Personal Profile Analysis (PPA)
Gain an accurate insight into how your people behave at work, with Thomas’ behavioural assessment (PPA).
The Thomas Personal Profile Analysis (PPA)
The Thomas Personal Profile Analysis (PPA) provides information on an assessment taker's fears, motivators, values and behavioural style using four main profile factors: Dominance, Influence, Steadiness and Compliance.
Assessment type: Behavioural profile
Format: 24 questions
Availability: 56 languages
Time to complete: 8 minutes
Training required: PPA International Accreditation
Validation: Registered with the British Psychological Society and audited against technical criteria established by the European Federation of Psychologists’ Associations
PPA is the most accurate psychometric tool I have ever used. The reports are invaluable, I keep them to re-read and focus on throughout the year.
Background & Theory
In the late 1950s and early 1960s, Dr. Thomas Hendrickson developed William Moulton Marston’s DISC theory to produce the Thomas Personal Profile Analysis (PPA) for the work place.
The Thomas PPA describes 4 adapted behavioural factors. Each factor is seen as a scale of preference of style as perceived by an individual of his or her own behaviour in the workplace. The factors arise from different human needs, which result in habitual patterns of creating a characteristic “style”. These 4 factors are: Dominance, Influence, Steadiness and Compliance.
Format of the Thomas PPA test
When doing the Thomas PPA, individuals are asked to choose 2 trait adjectives from a list of 4, one ‘most like’ and one ‘least like’ them. This process is repeated 24 times, giving 48 choices from a total of 96 words. An individual’s response patterns are then compared to themselves rather than the scores of a comparison group.
Reliability & Validity
The Thomas PPA has been subject to rigorous scientific testing to determine its reliability and validity as a psychological assessment. The PPA is registered with the British Psychological Society (BPS) after it was audited against the technical criteria established by the European Standing Committee on Tests and Testing, part of the European Federation of Psychologists' Associations.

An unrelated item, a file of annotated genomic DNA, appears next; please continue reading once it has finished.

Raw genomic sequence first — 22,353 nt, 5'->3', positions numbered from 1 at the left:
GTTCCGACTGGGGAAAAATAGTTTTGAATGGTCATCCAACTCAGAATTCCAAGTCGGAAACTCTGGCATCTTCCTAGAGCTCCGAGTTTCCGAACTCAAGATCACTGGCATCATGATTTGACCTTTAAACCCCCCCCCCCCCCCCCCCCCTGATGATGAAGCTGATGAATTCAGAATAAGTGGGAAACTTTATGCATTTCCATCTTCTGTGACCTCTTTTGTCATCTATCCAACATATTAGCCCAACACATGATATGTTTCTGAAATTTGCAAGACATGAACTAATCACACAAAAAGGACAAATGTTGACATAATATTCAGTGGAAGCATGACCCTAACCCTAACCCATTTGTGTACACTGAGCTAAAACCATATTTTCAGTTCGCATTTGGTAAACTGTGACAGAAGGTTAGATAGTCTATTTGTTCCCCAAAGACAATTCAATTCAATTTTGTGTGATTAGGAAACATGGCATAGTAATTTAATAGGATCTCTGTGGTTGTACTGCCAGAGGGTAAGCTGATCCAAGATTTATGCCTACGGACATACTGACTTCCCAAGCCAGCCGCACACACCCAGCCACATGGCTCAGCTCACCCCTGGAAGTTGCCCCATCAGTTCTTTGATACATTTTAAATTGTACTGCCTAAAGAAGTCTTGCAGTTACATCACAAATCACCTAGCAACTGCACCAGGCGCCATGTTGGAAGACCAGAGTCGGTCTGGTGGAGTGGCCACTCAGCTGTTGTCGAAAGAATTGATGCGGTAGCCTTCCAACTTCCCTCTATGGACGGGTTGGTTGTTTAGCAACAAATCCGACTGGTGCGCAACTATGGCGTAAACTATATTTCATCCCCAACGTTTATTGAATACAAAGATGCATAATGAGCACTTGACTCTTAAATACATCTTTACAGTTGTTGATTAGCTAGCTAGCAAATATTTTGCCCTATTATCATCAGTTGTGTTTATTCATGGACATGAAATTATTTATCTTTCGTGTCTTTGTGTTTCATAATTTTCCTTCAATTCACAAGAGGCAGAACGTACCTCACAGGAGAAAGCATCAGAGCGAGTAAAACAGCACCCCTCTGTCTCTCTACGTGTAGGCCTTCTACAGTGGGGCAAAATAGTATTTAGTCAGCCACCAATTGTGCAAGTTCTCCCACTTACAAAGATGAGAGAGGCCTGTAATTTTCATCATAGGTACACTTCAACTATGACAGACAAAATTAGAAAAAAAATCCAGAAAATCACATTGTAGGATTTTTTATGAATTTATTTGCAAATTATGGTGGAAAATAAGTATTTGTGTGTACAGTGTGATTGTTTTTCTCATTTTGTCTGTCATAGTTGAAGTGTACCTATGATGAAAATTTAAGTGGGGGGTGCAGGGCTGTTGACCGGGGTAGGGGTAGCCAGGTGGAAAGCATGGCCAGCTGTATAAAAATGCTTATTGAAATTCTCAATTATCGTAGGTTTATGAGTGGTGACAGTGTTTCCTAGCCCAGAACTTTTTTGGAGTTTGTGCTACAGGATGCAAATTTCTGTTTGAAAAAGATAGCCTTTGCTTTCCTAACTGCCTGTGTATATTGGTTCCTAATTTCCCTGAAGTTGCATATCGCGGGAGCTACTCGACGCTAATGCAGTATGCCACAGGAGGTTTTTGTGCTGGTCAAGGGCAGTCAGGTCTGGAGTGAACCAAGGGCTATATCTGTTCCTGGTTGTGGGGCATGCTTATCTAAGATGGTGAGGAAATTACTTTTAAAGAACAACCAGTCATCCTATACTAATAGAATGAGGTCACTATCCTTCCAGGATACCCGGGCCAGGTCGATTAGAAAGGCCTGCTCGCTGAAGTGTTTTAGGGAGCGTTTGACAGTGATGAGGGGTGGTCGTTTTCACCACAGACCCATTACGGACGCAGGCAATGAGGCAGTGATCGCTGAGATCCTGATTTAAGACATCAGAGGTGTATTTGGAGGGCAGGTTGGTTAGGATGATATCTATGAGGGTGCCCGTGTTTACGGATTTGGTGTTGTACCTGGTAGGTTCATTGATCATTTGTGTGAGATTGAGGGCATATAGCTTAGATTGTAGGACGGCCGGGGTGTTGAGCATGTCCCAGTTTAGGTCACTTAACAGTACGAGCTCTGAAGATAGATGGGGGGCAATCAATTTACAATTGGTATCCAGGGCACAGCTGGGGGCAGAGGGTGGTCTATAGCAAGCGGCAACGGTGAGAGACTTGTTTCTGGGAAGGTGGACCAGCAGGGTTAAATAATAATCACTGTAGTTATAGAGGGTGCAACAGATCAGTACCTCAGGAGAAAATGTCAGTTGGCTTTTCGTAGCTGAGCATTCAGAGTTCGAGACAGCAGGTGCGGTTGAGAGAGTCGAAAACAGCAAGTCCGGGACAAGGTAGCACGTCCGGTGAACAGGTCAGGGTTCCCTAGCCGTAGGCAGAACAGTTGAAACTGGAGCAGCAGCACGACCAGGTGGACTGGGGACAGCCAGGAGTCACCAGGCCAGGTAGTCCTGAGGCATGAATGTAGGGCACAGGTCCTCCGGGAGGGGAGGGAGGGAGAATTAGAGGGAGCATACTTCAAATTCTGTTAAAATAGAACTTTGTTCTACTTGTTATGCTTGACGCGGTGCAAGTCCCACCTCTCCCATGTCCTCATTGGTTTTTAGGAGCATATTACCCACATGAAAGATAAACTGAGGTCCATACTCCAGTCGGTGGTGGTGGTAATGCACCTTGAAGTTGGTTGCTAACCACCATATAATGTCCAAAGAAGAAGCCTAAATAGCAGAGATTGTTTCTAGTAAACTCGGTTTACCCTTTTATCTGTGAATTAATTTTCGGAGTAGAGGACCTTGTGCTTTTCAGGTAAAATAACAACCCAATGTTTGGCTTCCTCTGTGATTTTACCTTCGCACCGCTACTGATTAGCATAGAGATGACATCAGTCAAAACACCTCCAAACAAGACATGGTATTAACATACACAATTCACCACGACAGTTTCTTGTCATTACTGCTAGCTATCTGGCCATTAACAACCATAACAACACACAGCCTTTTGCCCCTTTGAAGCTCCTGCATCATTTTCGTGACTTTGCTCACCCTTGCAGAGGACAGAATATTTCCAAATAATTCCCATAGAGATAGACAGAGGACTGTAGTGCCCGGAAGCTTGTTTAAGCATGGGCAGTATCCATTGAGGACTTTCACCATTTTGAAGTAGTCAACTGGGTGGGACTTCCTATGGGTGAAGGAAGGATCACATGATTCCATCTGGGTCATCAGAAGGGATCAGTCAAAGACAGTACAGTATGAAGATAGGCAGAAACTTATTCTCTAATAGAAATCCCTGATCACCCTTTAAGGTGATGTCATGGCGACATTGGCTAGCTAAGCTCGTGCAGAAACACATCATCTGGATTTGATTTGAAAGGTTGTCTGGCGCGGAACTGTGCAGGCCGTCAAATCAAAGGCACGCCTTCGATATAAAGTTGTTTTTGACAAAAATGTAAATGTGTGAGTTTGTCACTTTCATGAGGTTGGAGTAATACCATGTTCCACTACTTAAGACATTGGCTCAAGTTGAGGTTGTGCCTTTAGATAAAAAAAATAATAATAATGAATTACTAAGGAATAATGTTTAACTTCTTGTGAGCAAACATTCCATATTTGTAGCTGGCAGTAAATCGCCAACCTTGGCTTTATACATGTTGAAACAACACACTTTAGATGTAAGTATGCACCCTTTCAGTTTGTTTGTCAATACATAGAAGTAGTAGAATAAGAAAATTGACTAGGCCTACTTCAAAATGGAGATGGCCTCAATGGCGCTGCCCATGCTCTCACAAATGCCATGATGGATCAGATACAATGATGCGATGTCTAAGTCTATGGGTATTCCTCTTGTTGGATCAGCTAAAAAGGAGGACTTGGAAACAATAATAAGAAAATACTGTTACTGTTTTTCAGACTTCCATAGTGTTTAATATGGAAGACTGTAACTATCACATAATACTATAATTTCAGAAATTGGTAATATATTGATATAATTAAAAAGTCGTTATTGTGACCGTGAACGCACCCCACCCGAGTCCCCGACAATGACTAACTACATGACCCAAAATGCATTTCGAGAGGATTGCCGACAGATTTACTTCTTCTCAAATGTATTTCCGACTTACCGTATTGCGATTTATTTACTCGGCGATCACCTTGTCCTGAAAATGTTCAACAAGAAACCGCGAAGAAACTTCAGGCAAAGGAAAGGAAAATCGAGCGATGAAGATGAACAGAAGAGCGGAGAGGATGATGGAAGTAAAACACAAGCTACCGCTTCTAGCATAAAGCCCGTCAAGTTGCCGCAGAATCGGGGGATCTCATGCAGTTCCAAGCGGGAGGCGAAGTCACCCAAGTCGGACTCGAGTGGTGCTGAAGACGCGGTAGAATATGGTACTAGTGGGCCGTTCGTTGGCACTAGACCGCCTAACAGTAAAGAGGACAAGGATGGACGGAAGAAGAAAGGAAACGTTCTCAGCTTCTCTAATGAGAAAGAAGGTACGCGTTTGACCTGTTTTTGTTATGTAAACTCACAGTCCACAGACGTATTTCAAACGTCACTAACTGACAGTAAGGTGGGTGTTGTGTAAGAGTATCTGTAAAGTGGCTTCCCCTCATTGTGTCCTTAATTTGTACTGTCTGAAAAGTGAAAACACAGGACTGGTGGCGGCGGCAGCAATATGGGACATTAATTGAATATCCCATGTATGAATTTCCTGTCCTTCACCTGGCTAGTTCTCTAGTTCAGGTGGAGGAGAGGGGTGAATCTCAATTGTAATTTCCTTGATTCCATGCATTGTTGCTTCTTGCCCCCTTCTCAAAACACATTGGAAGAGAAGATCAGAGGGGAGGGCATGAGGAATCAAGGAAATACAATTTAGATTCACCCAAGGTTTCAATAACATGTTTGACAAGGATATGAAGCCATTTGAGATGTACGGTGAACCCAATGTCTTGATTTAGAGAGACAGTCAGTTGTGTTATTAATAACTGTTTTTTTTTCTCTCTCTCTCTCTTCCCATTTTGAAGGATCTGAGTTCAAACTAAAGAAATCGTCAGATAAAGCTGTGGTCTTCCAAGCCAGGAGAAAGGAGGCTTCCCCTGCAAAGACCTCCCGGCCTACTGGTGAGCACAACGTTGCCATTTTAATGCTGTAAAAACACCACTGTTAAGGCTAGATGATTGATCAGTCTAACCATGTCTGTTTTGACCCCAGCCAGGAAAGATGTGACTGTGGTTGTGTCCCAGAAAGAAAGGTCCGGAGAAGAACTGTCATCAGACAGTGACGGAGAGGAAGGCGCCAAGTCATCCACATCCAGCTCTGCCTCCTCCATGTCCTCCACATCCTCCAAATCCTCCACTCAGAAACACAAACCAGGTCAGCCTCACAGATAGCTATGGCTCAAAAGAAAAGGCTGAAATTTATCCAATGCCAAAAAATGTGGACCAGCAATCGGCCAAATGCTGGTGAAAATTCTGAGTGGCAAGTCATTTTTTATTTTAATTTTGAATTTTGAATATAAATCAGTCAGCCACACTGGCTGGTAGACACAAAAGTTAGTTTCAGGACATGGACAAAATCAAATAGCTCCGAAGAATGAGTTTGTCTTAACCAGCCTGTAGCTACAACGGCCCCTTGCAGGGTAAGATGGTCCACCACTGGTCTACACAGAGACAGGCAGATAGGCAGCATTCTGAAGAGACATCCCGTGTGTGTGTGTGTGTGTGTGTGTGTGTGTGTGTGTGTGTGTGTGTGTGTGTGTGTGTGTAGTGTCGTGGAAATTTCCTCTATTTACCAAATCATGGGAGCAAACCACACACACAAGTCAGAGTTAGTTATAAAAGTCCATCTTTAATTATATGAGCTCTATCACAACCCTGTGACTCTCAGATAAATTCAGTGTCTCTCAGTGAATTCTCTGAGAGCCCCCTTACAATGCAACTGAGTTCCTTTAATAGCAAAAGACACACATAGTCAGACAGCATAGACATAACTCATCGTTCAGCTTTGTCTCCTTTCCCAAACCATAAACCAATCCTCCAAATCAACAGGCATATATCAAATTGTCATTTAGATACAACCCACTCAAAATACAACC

Frequently Asked Questions
What is the Thomas International PPA?
Thomas’ Personality Profile Analysis (PPA) is a personality test which enables employers to evaluate a candidates’ character traits in a more in-depth way to determine whether they will be a suitable fit for a role as well as how they prefer to communicate with others.
How does the Thomas PPA work?
The Thomas PPA is a forced-choice questionnaire where candidates are shown short statements and are asked to choose two trait adjectives from a list of four, one ‘most like’ and one ‘least like’ them. An individual’s choice of adjectives reflects their behavioural tendencies and personality in a workplace setting.
From this, a personal profile is created around four traits: Dominance, Influence, Steadiness and Compliance. These traits are ranked in order to form one’s unique character. The Thomas PPA only takes 8 minutes to complete.
The PPA and DISC theory
The PPA is based on Marston’s DISC theory which classifies an individual’s behavioural preferences and splits them into four factors: Dominance (D), Influence (I), Steadiness (S), and Compliance (C).
While most people will show all four of these behaviour patterns at times, an individual will display one or more of them consistently in the workplace. This is because each person develops a behavioural style which places more emphasis on one preference and less emphasis on others.
What are the benefits of the PPA to an organisation?
The PPA provides a comprehensive assessment of an individual including their fears, motivators, values and behavioural style. It gives you insights into how someone is likely to perform under pressure, how they modify their behaviour in their current job and any frustrations or problems they may be facing.
The PPA can also be used as a tool to back up your recruitment decisions and identify behaviours that were not shown at the interview stage. Since the PPA makes employers aware of their employee’s work styles, it also improves people management through a greater understanding of why people behave the way they do.